Will it work? It's a tough call, since there is no identifiable Dunhill' fashion statement for young people to latch on to. But signs are encouraging. April's opening of the flagship store in London generated the requisite buzz. Guy Ritchie, also known as Mr. Madonna, wore a Dunhill' suit at his wedding. And Leymarie has already been promoted to head up Richemont's Cartier division. (Are there Cartier tongue studs in our future?)
The marketing folks of almost every brand that is trying to unstuffy itself will insist that what the company is doing is not about fashion. They do this partially for the benefit of Wall Streetfashion is cyclical and temporary, and the marketers need to convince investors that their brand will be Armani or Ralph Lauren, never really going off the boil. So how to reposition Coach, a purveyor of high-quality if not sex-drenched handbags, whose turf was being mowed by more fashion-aware companies, such as Kate Spade, and by other designers who were beginning to do handbags?
Coach's answer was fashion. To upgrade Coach, CEO Lew Frankfort went downtown. He hired a cherub-faced designer from Tommy Hilfiger, Reed Krakoff. (Anyone sensing a pattern here?) The two set about turning Coach into a "lifestyle brand," which is to say, instead of just bags, they decided to make everything. Krakoff persuaded the company to dislodge some stodge by making accessories out of something other than leather. One of the resulting bags, in jacquard with a C logo that was inspired by a lining the company once used (those archives again), was a big hit with the fashionistas. By association, Coach's shoes, watches and sunglasses became cool too.
"Our rejuvenation has been an effort for us to catch up with what some of our fashion-oriented consumers were purchasing elsewhere," says Frankfort. "It's meant to be in style today and at the same time tomorrow's classic." As brand renovations go, Coach's has been heroic. The company went public in October, cutting the cord from parent Sara Lee Corp., a cheesecake-and-underwear conglomerate. The stock price has more than doubled. It fairly trumpeted its third-quarter results, tooting that compared with last year, profits were up 156%, to $7.8 million on sales of $131 million. From here, Frankfort wants to use the same model overseas and coax Coach onto as many Japanese arms as he can.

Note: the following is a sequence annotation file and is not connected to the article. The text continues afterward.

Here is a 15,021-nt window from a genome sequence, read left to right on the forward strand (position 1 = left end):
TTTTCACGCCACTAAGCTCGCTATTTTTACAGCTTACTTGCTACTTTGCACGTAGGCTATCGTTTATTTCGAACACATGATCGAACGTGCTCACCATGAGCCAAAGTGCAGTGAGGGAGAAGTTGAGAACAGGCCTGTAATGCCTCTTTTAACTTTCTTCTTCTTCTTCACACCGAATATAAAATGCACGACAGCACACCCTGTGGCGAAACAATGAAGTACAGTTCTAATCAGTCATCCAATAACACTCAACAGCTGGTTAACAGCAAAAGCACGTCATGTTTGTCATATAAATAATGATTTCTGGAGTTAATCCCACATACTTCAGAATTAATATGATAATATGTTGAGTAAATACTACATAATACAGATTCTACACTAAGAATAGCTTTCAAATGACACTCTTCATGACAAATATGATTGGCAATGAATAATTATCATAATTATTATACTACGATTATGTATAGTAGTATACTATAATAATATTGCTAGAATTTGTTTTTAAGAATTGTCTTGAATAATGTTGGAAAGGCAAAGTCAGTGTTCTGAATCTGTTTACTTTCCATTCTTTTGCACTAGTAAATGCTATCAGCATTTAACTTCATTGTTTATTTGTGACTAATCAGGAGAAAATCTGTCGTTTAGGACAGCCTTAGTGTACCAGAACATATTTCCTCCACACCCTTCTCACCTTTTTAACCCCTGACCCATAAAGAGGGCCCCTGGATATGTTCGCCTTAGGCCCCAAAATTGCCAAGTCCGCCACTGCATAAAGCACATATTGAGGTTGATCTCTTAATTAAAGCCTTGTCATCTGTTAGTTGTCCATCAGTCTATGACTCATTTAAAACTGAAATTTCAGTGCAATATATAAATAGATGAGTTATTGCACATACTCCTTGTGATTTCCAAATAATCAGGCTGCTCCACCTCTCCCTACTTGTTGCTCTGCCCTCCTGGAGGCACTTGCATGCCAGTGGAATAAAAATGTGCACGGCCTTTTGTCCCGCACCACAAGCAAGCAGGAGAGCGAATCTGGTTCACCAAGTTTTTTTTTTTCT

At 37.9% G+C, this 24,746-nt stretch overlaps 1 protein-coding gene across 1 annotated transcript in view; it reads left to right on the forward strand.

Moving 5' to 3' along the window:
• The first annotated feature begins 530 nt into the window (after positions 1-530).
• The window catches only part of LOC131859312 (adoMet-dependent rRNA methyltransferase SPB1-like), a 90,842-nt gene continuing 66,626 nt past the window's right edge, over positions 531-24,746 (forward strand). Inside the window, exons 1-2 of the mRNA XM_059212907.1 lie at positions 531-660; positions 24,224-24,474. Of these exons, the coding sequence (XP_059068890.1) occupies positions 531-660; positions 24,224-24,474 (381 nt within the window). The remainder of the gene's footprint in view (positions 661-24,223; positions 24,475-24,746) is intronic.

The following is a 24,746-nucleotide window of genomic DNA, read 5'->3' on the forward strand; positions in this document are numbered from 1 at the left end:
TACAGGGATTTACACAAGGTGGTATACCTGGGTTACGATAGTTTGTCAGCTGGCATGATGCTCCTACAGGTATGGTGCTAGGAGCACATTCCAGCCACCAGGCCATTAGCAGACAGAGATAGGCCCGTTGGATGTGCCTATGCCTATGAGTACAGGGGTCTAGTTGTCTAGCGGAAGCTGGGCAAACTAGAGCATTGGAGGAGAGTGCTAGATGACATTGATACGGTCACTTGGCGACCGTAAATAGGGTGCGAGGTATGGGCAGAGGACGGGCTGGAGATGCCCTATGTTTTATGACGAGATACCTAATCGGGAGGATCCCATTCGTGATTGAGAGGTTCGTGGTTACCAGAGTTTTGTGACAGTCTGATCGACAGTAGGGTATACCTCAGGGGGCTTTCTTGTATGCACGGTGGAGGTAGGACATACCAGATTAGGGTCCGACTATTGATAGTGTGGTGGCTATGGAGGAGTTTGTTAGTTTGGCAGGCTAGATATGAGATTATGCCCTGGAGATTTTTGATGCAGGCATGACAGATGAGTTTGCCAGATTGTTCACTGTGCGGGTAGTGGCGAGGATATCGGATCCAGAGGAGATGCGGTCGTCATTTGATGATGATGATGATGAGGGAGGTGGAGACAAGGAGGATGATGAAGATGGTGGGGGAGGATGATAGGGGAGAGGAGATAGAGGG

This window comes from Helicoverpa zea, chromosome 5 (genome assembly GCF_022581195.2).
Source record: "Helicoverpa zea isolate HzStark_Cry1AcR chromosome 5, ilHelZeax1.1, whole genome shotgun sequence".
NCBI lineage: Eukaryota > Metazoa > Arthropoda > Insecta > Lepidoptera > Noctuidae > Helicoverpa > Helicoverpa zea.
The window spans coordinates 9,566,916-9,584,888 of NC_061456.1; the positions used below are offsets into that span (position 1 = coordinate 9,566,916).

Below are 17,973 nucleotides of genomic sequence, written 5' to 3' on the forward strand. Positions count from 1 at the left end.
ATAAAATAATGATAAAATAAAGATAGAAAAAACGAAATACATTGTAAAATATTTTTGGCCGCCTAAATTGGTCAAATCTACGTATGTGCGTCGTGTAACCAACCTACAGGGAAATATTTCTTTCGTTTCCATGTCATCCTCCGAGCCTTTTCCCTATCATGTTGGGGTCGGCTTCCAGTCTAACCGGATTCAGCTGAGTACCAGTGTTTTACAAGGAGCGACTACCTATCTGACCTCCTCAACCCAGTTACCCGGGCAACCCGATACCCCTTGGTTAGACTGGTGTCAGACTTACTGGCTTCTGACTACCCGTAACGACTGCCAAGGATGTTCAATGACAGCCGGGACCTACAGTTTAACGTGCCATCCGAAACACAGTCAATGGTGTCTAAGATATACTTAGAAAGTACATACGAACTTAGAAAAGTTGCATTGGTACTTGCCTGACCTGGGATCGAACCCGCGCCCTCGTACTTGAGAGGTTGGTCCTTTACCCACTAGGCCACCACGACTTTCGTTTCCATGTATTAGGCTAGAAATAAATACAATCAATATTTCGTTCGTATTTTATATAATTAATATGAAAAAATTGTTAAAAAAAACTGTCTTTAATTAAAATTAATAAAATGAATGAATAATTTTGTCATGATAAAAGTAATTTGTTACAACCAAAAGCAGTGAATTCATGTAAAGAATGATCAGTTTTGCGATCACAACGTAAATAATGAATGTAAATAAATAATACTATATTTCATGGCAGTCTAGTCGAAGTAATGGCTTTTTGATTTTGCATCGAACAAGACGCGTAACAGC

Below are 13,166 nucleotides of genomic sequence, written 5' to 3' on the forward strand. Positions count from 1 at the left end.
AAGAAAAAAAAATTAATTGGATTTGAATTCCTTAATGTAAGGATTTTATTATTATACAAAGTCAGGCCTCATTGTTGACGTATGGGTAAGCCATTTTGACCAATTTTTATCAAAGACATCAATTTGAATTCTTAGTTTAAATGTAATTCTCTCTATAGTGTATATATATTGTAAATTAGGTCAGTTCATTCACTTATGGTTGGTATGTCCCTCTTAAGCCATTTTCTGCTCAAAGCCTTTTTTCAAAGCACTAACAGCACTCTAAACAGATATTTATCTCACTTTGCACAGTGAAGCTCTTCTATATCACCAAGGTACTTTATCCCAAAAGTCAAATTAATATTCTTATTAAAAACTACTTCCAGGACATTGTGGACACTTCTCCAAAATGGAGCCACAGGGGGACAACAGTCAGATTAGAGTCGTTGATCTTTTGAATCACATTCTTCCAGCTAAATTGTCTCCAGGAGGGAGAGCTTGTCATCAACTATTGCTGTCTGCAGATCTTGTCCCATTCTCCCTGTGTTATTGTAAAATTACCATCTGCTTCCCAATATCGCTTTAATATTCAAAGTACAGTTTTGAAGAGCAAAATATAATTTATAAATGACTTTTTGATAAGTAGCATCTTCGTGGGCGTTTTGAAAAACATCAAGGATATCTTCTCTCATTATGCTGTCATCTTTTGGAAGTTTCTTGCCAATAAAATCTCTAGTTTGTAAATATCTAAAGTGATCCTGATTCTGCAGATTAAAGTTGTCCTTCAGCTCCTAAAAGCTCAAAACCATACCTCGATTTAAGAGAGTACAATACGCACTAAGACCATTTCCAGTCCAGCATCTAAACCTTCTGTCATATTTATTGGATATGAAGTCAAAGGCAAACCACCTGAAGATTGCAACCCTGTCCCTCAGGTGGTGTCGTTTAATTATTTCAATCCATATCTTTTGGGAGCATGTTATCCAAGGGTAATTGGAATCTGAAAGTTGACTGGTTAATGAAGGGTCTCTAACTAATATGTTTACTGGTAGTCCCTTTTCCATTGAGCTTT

The self-resuscitators are also being helped by the increasing popularity of vintage clothes. The everything-old-is-new-again trend means wearing Pauline Trigere is cooler than wearing Donna Karan. Old Chanel is better than new. In which case, Texas Pacific Group may have hit the mother lode in the somnolent 150-year-old Bally, which it bought late in 1999. Bally has a reputation for expensive, well-made shoes that register zero on the Richter scale. But the new creative director, Scott Fellows, has something most designers don't: a Harvard M.B.A. (He also attended the Fashion Institute of Technology.) He and his thirtysomething former Harvard roommate, Abel Halpern, who is a managing director at Texas Pacific, have added all the right ingredients: a minimalist new store in Berlin and one on its way in Los Angeles (appositely opposite Gucci and Prada, which started this whole thing), editorial wooing and an edgy ad campaign. Oh, yes, and clothes. The Milan runway show in March drew accolades. Don't be surprised if your teenager starts haranguing you to go to "the Bally."
And the fogeys aren't going away. LVMH recently bought Pucci; the Gucci group is revamping Bottega Veneta; and no less venerable a jeweler than Asprey & Garrard has hired Jade Jagger (yep, Mick's daughter) and her partner as designers.
This could be the first time in history when the most fashionable thing to be is totally out of fashion.